Among the ecological communities is the critically endangered Cumberland plain woodland, one of the most under pressure woodlands in the country as a result of urban development in western Sydney.

It has been identified as requiring a recovery plan since 2009 but no plan has ever been finalised.

Labor’s environment spokeswoman, Terri Butler, said on Friday “Scott Morrison has given up on saving iconic Australian species.”

“The 2019-20 bushfires killed or displaced 3 billion animals and his response now is to cut 157 recovery plans.”

The Greens’ environment spokeswoman, Sarah Hanson-Young, said the government was seeking to rewrite its obligations and was “putting up the white flag on saving our wildlife and native plants”.

Related: New threatened species strategy won’t overcome Australia’s appalling record, campaigners say

“Downgrading the level of obligation on the minister is downgrading the protection of our native animals and species,” she said.

“This is all about letting the minister off the hook – the Morrison government has dropped the ball on protecting our environment and wildlife and now they want to change the rules and responsibilities.”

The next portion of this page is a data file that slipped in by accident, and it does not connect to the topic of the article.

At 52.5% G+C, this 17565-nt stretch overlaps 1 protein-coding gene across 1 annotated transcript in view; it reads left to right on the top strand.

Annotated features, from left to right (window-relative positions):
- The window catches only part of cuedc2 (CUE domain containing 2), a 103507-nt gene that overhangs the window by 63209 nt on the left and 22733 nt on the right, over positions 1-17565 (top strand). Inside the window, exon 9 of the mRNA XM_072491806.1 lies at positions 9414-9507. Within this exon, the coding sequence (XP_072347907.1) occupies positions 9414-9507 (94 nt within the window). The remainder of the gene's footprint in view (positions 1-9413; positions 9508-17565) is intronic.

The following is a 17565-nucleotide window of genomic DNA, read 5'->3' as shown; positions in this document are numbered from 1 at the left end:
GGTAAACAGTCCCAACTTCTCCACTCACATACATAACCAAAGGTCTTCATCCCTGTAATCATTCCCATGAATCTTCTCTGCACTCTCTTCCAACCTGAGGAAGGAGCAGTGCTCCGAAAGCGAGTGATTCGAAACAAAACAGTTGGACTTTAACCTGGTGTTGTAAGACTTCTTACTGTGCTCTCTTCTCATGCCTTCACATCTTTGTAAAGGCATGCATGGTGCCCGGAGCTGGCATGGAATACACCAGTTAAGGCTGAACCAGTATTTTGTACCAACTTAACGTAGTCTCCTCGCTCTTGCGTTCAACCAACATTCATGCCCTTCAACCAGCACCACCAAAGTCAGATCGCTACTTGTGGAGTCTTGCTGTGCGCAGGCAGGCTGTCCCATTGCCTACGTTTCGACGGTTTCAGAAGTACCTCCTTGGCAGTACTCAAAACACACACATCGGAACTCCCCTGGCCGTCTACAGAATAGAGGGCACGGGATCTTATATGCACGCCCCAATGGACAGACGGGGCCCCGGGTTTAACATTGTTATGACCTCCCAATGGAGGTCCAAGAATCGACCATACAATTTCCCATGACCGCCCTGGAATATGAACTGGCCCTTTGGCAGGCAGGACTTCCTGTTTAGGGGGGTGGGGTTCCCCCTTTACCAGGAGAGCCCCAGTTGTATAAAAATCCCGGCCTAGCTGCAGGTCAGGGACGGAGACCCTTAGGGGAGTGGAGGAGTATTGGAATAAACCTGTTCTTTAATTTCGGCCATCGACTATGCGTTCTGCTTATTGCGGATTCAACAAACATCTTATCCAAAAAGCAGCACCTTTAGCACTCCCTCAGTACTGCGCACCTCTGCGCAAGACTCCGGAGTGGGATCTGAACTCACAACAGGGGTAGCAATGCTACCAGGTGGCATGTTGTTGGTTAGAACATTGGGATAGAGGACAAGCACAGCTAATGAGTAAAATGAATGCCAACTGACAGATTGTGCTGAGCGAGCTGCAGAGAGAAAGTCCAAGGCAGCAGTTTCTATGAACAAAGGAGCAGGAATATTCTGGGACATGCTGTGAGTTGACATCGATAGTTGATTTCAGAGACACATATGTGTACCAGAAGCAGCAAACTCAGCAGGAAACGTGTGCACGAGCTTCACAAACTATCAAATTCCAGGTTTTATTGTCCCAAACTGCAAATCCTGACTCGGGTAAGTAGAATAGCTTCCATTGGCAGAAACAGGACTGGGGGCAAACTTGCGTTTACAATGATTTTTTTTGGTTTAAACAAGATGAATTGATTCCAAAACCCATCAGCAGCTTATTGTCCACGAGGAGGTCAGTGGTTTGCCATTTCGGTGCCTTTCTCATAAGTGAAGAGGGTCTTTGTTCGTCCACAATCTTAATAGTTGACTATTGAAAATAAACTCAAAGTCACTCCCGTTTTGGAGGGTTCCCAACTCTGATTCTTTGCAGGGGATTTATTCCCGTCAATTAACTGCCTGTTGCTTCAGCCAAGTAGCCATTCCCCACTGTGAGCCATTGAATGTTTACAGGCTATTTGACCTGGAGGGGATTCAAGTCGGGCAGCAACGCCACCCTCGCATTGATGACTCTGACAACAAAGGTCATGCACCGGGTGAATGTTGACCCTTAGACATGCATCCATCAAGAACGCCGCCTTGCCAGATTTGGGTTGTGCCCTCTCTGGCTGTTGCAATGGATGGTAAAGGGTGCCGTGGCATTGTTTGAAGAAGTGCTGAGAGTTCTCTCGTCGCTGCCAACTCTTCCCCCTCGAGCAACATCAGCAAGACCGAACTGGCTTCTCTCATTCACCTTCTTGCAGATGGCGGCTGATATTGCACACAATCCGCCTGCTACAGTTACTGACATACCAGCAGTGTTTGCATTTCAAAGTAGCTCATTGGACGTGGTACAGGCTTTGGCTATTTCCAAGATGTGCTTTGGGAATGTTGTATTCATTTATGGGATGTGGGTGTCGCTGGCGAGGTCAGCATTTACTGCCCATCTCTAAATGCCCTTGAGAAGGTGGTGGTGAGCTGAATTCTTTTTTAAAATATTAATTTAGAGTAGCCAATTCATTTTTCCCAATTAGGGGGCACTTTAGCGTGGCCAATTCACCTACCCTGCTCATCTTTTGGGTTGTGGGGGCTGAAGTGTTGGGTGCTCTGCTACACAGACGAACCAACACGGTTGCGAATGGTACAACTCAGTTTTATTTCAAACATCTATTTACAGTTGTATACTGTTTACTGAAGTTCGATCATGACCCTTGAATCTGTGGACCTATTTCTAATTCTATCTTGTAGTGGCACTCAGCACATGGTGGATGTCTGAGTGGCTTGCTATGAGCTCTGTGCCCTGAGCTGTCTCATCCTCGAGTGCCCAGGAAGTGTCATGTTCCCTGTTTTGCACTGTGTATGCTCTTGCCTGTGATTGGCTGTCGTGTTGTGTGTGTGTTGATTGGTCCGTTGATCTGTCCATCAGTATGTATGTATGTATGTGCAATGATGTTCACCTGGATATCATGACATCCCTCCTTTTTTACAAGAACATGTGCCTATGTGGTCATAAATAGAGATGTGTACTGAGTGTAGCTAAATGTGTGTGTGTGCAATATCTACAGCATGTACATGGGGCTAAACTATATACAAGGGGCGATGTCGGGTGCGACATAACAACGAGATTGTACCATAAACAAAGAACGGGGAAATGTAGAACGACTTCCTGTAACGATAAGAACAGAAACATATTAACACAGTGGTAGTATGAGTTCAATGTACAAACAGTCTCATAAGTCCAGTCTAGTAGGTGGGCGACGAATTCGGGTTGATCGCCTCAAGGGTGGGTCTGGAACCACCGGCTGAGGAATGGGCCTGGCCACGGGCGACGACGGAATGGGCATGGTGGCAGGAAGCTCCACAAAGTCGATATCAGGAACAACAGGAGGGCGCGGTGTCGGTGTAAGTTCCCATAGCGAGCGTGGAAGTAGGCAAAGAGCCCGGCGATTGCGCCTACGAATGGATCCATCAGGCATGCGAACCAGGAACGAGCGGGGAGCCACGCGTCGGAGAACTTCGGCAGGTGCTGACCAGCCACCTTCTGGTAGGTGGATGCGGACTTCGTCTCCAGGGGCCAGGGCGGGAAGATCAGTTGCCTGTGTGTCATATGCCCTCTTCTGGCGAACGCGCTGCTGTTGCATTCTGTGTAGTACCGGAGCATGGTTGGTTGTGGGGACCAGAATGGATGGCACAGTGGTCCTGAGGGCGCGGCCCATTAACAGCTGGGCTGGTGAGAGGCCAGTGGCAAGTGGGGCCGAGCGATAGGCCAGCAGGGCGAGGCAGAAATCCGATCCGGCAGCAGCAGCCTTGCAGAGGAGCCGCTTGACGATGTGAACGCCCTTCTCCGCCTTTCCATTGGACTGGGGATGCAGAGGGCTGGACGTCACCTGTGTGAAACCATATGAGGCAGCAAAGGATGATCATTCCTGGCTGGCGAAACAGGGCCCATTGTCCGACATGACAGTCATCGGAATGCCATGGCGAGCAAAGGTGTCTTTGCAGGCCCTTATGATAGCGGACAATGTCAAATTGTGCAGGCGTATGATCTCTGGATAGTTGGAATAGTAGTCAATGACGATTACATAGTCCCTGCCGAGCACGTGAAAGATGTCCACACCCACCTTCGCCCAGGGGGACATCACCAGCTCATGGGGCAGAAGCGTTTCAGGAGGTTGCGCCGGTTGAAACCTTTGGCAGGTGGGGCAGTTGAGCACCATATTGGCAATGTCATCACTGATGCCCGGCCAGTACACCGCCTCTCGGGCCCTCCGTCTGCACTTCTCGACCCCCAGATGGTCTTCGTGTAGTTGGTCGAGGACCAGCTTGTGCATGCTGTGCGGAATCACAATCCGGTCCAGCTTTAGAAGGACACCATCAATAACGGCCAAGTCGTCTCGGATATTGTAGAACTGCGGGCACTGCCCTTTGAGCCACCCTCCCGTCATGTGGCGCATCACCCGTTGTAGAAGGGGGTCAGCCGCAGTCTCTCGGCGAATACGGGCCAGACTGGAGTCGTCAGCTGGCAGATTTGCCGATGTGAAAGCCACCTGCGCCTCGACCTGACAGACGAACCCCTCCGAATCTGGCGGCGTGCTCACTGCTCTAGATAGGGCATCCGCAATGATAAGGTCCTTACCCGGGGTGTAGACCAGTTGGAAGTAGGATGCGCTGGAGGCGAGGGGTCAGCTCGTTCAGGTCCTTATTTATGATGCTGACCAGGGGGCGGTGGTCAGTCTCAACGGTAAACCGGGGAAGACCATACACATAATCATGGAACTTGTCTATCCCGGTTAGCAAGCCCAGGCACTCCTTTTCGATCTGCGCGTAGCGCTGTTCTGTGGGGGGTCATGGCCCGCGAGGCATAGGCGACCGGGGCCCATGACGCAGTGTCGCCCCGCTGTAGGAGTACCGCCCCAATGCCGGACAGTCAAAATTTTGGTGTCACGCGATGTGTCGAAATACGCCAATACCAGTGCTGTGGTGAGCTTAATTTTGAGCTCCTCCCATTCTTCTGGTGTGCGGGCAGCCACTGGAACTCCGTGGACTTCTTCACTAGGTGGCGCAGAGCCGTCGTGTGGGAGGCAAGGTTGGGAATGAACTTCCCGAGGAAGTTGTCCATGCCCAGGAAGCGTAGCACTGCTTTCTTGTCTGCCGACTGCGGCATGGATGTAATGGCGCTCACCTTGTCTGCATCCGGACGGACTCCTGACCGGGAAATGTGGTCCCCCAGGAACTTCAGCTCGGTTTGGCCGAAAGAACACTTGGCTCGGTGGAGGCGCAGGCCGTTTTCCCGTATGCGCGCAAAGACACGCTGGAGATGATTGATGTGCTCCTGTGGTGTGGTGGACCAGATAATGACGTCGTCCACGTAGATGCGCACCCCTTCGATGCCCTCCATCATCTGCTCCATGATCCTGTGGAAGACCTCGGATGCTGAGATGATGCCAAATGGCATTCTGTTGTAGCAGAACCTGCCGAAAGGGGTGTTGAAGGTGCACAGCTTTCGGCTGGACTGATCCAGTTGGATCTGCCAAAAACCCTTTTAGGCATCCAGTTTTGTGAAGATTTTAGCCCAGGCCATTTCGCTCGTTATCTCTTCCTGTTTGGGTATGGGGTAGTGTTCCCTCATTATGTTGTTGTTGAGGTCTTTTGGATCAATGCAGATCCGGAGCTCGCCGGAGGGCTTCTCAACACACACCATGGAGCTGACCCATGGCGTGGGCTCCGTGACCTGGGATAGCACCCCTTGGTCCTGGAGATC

Helene Marsh, the chair of the threatened species scientific committee, told Guardian Australia that the species and habitats the committee had assessed were those for which recovery plans had expired, were due to expire or were overdue.

She said the committee had carefully considered every plant, animal and habitat and determined that overall about 13% of the country’s wildlife required a recovery plan.

Marsh said recovery planning had been ineffective, with plans often unfunded and actions not implemented.

She said a conservation advice could be as detailed and useful a tool, could be developed more quickly, and rapidly updated after an emergency such as the bushfire disaster.

“We’ve looked at whether a recovery plan will make a difference or not and we’ve looked at every single one in great detail,” she said. “A conservation advice can be updated and in these times of fires and climate change is a much more nimble instrument.”

Marsh told Guardian Australia that the most important reforms the government could make for Australia’s wildlife would be to implement legally binding and detailed national environmental standards that were recommended by the former competition watchdog head, Graeme Samuel, in his review of the Environment Protection and Biodiversity Conservation Act.